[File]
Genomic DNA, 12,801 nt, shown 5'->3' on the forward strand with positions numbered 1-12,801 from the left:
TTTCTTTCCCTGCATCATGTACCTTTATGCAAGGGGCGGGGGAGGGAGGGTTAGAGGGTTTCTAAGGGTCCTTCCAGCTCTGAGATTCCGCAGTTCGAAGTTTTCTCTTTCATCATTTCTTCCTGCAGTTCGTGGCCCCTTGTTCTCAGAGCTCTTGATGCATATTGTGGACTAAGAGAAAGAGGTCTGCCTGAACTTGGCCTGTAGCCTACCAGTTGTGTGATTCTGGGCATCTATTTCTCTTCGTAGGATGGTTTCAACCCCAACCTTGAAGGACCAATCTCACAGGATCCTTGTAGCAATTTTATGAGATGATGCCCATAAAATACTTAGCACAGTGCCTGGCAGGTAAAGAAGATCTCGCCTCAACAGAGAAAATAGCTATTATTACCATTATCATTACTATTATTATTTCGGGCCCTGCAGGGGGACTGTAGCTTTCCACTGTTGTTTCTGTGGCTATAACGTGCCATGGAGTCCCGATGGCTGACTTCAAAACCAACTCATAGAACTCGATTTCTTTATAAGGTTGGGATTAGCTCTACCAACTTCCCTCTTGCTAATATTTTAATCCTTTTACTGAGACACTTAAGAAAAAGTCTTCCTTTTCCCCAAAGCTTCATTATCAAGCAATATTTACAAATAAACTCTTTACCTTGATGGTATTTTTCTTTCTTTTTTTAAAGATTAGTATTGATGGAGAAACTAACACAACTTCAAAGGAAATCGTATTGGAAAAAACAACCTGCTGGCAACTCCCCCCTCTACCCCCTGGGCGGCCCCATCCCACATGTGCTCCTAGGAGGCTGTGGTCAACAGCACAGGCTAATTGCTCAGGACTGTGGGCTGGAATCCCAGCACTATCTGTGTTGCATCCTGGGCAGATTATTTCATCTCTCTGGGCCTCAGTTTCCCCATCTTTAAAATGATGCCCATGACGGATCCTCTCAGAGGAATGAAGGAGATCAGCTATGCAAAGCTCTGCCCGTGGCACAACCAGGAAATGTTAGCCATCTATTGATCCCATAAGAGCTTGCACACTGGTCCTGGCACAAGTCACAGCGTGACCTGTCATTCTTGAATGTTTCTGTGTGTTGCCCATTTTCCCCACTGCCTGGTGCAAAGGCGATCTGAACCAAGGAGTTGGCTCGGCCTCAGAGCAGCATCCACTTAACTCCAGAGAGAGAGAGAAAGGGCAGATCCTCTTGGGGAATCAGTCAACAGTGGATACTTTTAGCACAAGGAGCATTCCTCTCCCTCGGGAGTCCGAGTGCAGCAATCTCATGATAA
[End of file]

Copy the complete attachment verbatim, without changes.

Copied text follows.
Genomic DNA, 12,801 nt, shown 5'->3' on the forward strand with positions numbered 1-12,801 from the left:
TTTCTTTCCCTGCATCATGTACCTTTATGCAAGGGGCGGGGGAGGGAGGGTTAGAGGGTTTCTAAGGGTCCTTCCAGCTCTGAGATTCCGCAGTTCGAAGTTTTCTCTTTCATCATTTCTTCCTGCAGTTCGTGGCCCCTTGTTCTCAGAGCTCTTGATGCATATTGTGGACTAAGAGAAAGAGGTCTGCCTGAACTTGGCCTGTAGCCTACCAGTTGTGTGATTCTGGGCATCTATTTCTCTTCGTAGGATGGTTTCAACCCCAACCTTGAAGGACCAATCTCACAGGATCCTTGTAGCAATTTTATGAGATGATGCCCATAAAATACTTAGCACAGTGCCTGGCAGGTAAAGAAGATCTCGCCTCAACAGAGAAAATAGCTATTATTACCATTATCATTACTATTATTATTTCGGGCCCTGCAGGGGGACTGTAGCTTTCCACTGTTGTTTCTGTGGCTATAACGTGCCATGGAGTCCCGATGGCTGACTTCAAAACCAACTCATAGAACTCGATTTCTTTATAAGGTTGGGATTAGCTCTACCAACTTCCCTCTTGCTAATATTTTAATCCTTTTACTGAGACACTTAAGAAAAAGTCTTCCTTTTCCCCAAAGCTTCATTATCAAGCAATATTTACAAATAAACTCTTTACCTTGATGGTATTTTTCTTTCTTTTTTTAAAGATTAGTATTGATGGAGAAACTAACACAACTTCAAAGGAAATCGTATTGGAAAAAACAACCTGCTGGCAACTCCCCCCTCTACCCCCTGGGCGGCCCCATCCCACATGTGCTCCTAGGAGGCTGTGGTCAACAGCACAGGCTAATTGCTCAGGACTGTGGGCTGGAATCCCAGCACTATCTGTGTTGCATCCTGGGCAGATTATTTCATCTCTCTGGGCCTCAGTTTCCCCATCTTTAAAATGATGCCCATGACGGATCCTCTCAGAGGAATGAAGGAGATCAGCTATGCAAAGCTCTGCCCGTGGCACAACCAGGAAATGTTAGCCATCTATTGATCCCATAAGAGCTTGCACACTGGTCCTGGCACAAGTCACAGCGTGACCTGTCATTCTTGAATGTTTCTGTGTGTTGCCCATTTTCCCCACTGCCTGGTGCAAAGGCGATCTGAACCAAGGAGTTGGCTCGGCCTCAGAGCAGCATCCACTTAACTCCAGAGAGAGAGAGAAAGGGCAGATCCTCTTGGGGAATCAGTCAACAGTGGATACTTTTAGCACAAGGAGCATTCCTCTCCCTCGGGAGTCCGAGTGCAGCAATCTCATGATAA